‘Every person, from morning till evening, is making invisible forms in space by what they say. He is creating invisible vibrations around him, and so he is creating an atmosphere.’’
The Spirit of words, known as Kotodama in Japan and Vak in Sanskrit, has a powerful effect on our realities. Words can hurt, inspire, enlighten and destroy. They have a measurable effect on all we do, and form what we think, in turn creating the foundation of our cultures, media and society.
Each word carries an energetic frequency that people react to in unconscious ways based on their associations with it, often from childhood. Words exist inside words and combine to imply the combined meaning of the words on a subliminal level.
The subliminal messages delivered by words are subconsciously impactful, for letters create words, words create thoughts, thoughts create beliefs and guide our actions and emotional states. Thoughts form ideas, and ideas shape the world we live in. All of this is guided by words.
In sacred languages, words are understood to construct and weave together the underlying constructs of the matrix of time-space itself. All of creation is seen as made of sacred words, of currents of sound and mantra that interconnect all life through streams of sound vibration.
The matrix of time and space is constructed of sounds. When the Buddha saw a web of Sanskrit letters glowing in a golden tree stretching from heaven to earth, he Knew he was enlightened. Similarly, other sages in India, Egypt and Tibet recognised this and use word meditations in different parts of the body and chakras to transcend the matrix of time-space.
In the West, Kabalists use sound meditations based on Hebrew codes, where each letter has a number. These letters have been shown by Stan Tenen to arise out of the torus or quantum spiral of creation. Expanding on this, Lynn-Claire Dennis of Mereon has shown that all sounds arise out of this torus spiral, when viewed at different angles.
These words have a living, vibrating quality to them. Sound and words are intertwined with meaning at a vibratory level in sacred languages such as Sanskrit and Native American, as opposed to languages like English where meaning is derived from association, i.e what we have been taught a word means.
For example, you could understand Sanskrit without having to learn it if you were still enough to feel the vibratory sound quality-meaning that is an actual living part of each word. This is impossible to do in English. In Sanskrit, each word forms a whole “holographic pulse,” transmitting the whole principle one is sharing in a single moment. One word in Sanskrit can take several paragraphs to translate into English, as its essence is multi dimensional, not just limited to the 3rd dimension.
This is why Sanskrit is used so extensively in spiritual practices such as mantra and group kirtan, as it very effectively uplifts your state of consciousness quickly as tens of millions of people worldwide experience every day. You deeply understand it, beyond the linear sensory driven mind, because you feel it. It cuts out the middle man of the rational mind, going into the deep structures of the brain and nervous system.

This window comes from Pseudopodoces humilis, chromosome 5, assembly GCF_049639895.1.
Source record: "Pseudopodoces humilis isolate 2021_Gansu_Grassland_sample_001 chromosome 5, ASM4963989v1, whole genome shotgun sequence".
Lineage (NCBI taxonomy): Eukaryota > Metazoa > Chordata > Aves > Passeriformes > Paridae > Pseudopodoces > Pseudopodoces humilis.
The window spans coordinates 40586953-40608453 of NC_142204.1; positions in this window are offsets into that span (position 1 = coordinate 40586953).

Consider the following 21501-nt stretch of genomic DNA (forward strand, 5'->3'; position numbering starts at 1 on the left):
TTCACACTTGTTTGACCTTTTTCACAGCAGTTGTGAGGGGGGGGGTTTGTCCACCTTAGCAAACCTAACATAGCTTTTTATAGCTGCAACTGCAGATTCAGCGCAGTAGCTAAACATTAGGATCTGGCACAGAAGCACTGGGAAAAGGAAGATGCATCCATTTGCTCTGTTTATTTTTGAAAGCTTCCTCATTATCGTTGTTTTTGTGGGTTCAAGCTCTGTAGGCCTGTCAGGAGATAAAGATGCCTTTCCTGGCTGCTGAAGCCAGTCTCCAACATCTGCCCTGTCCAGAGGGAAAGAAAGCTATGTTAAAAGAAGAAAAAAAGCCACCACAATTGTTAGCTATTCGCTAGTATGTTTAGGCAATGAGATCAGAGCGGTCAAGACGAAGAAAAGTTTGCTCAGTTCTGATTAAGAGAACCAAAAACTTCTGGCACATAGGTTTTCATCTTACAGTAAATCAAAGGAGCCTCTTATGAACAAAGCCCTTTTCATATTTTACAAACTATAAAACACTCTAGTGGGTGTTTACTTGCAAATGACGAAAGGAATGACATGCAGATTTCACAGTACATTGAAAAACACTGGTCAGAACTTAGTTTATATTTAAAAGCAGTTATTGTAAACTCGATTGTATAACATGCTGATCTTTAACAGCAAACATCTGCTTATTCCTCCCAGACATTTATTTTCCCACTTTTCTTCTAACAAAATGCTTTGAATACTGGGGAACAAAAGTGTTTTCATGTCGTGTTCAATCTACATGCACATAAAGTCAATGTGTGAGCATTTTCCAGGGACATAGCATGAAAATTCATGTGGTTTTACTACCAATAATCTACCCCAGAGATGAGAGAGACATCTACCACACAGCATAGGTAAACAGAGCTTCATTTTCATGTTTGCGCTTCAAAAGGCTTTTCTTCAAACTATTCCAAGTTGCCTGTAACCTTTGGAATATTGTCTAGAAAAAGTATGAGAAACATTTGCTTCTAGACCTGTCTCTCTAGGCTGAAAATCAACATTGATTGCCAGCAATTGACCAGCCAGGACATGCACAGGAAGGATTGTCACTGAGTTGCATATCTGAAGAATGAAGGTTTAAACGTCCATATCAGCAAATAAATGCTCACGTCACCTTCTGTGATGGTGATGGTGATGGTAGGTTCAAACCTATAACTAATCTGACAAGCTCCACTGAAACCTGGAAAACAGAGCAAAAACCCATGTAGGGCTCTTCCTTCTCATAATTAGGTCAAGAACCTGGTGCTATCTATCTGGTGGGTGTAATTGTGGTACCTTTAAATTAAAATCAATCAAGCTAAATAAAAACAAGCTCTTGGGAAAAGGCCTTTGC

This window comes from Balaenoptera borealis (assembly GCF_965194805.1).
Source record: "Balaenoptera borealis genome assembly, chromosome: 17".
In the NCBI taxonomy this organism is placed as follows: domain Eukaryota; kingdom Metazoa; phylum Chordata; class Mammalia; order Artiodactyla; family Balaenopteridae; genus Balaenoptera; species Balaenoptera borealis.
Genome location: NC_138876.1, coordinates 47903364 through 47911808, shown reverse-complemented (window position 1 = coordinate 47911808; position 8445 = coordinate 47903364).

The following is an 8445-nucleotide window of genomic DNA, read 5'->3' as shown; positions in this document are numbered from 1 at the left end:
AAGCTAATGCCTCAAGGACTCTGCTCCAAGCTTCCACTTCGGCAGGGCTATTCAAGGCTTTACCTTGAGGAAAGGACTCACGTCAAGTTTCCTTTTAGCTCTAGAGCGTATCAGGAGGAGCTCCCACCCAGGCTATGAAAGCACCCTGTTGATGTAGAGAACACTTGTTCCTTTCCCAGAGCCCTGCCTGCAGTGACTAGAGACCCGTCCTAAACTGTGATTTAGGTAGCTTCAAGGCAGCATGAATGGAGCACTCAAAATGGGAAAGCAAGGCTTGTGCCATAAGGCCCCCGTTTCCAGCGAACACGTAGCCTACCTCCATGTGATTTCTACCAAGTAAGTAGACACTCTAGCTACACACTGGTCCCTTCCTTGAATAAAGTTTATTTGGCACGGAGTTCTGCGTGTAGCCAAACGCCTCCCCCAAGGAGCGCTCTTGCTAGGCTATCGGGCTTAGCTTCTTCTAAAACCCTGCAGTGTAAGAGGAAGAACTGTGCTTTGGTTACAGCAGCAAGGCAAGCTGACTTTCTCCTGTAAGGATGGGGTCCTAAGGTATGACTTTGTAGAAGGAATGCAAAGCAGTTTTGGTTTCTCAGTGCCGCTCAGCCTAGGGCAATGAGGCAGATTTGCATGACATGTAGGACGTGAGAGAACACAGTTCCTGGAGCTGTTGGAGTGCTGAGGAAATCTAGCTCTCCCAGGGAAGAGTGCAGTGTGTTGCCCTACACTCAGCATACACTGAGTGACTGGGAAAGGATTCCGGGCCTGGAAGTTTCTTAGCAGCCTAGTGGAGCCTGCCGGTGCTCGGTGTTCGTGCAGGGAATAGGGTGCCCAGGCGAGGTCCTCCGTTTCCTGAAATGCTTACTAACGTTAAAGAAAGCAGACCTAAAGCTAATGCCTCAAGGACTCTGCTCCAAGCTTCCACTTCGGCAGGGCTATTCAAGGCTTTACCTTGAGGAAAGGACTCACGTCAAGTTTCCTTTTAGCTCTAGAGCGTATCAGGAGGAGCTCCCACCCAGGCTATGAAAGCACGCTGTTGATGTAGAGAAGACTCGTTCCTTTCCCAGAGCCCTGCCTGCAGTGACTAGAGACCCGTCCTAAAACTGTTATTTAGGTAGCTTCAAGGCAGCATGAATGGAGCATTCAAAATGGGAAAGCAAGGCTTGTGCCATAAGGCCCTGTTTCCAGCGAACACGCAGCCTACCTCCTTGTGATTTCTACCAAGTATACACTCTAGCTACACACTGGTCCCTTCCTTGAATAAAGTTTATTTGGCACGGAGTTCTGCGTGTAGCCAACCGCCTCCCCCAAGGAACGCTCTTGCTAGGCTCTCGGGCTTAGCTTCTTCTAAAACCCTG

We directly resonate to the sacred languages, the roots of most present day languages, such as Sanskrit and Aramaic. These languages resonate with us on a primal feeling level of consciousness, whereas most modern day languages resonate more with the surface layers of our conditioned awareness.
For example, Hindi derives from Sanskrit, its root. English is an agglomeration of many different languages. Most modern day languages are a dilution of the more powerful vibrations-meanings of sacred languages, and still hold aspects of them in modern day words.
Using words without a higher consciousness behind them can bind one up in confusion, and can be used to manipulate whole populations, as it has been used for thousands of years. Yet, words can also be a vehicle that transports one into higher dimensions.
For example, when we are born into this world we are without any recognizable cognitive functions and are unable to distinguish the different objects in our environment. As our minds develop, our cognitive function becomes stronger, primarily through the vehicle of words. We create names for objects and so we are able to distinguish them.
We need words to order and discern our world. The problem then is that this function can take over and guide our whole life, labelling everything, categorising everyone, putting everything into a box. Our entire system of self-identity becomes built upon this structure that categorizes and divides everything into separate forms, including our own identity. This accumulation of associations in words then constitutes our body of knowledge and our sense of self.
However, this cognitive world is just the first mode of vibration. Who we think we are is based on this infrastructure of words, names and meanings on a deeply subconscious and formative level from our earliest years.
 Hazrat Inayat Khan, ‘Mysticism of sound and music.’
 Peter Johnson, “The 10 stages”